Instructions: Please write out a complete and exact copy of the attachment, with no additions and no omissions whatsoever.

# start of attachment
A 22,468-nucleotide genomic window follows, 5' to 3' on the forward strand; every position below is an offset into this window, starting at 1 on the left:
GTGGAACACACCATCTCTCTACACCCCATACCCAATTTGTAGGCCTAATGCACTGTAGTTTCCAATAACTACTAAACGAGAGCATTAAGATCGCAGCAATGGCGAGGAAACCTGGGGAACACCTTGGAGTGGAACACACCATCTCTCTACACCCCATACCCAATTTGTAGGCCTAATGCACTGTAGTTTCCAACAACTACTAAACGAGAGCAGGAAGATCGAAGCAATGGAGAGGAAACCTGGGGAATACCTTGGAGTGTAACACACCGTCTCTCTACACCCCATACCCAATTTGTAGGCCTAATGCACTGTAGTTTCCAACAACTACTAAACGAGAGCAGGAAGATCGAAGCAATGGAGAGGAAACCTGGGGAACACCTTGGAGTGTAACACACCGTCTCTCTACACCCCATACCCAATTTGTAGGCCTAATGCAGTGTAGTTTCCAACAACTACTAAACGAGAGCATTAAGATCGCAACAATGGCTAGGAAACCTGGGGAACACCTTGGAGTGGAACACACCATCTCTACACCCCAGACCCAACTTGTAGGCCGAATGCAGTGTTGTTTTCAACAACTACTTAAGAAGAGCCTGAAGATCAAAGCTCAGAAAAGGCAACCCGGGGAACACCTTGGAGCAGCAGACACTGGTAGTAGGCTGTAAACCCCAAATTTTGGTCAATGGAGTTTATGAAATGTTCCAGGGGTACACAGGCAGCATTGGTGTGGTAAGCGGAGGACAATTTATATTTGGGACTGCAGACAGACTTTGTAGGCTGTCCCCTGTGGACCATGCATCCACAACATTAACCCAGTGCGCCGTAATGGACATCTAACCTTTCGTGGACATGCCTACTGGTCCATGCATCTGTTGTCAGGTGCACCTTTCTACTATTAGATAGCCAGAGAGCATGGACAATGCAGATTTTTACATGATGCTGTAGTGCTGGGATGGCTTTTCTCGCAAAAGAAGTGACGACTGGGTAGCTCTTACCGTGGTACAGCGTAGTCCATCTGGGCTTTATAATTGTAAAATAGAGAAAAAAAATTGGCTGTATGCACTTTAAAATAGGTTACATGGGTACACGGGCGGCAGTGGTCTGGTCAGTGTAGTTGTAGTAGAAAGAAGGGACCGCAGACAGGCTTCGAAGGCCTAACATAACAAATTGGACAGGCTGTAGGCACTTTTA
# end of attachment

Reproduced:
A 22,468-nucleotide genomic window follows, 5' to 3' on the forward strand; every position below is an offset into this window, starting at 1 on the left:
GTGGAACACACCATCTCTCTACACCCCATACCCAATTTGTAGGCCTAATGCACTGTAGTTTCCAATAACTACTAAACGAGAGCATTAAGATCGCAGCAATGGCGAGGAAACCTGGGGAACACCTTGGAGTGGAACACACCATCTCTCTACACCCCATACCCAATTTGTAGGCCTAATGCACTGTAGTTTCCAACAACTACTAAACGAGAGCAGGAAGATCGAAGCAATGGAGAGGAAACCTGGGGAATACCTTGGAGTGTAACACACCGTCTCTCTACACCCCATACCCAATTTGTAGGCCTAATGCACTGTAGTTTCCAACAACTACTAAACGAGAGCAGGAAGATCGAAGCAATGGAGAGGAAACCTGGGGAACACCTTGGAGTGTAACACACCGTCTCTCTACACCCCATACCCAATTTGTAGGCCTAATGCAGTGTAGTTTCCAACAACTACTAAACGAGAGCATTAAGATCGCAACAATGGCTAGGAAACCTGGGGAACACCTTGGAGTGGAACACACCATCTCTACACCCCAGACCCAACTTGTAGGCCGAATGCAGTGTTGTTTTCAACAACTACTTAAGAAGAGCCTGAAGATCAAAGCTCAGAAAAGGCAACCCGGGGAACACCTTGGAGCAGCAGACACTGGTAGTAGGCTGTAAACCCCAAATTTTGGTCAATGGAGTTTATGAAATGTTCCAGGGGTACACAGGCAGCATTGGTGTGGTAAGCGGAGGACAATTTATATTTGGGACTGCAGACAGACTTTGTAGGCTGTCCCCTGTGGACCATGCATCCACAACATTAACCCAGTGCGCCGTAATGGACATCTAACCTTTCGTGGACATGCCTACTGGTCCATGCATCTGTTGTCAGGTGCACCTTTCTACTATTAGATAGCCAGAGAGCATGGACAATGCAGATTTTTACATGATGCTGTAGTGCTGGGATGGCTTTTCTCGCAAAAGAAGTGACGACTGGGTAGCTCTTACCGTGGTACAGCGTAGTCCATCTGGGCTTTATAATTGTAAAATAGAGAAAAAAAATTGGCTGTATGCACTTTAAAATAGGTTACATGGGTACACGGGCGGCAGTGGTCTGGTCAGTGTAGTTGTAGTAGAAAGAAGGGACCGCAGACAGGCTTCGAAGGCCTAACATAACAAATTGGACAGGCTGTAGGCACTTTTA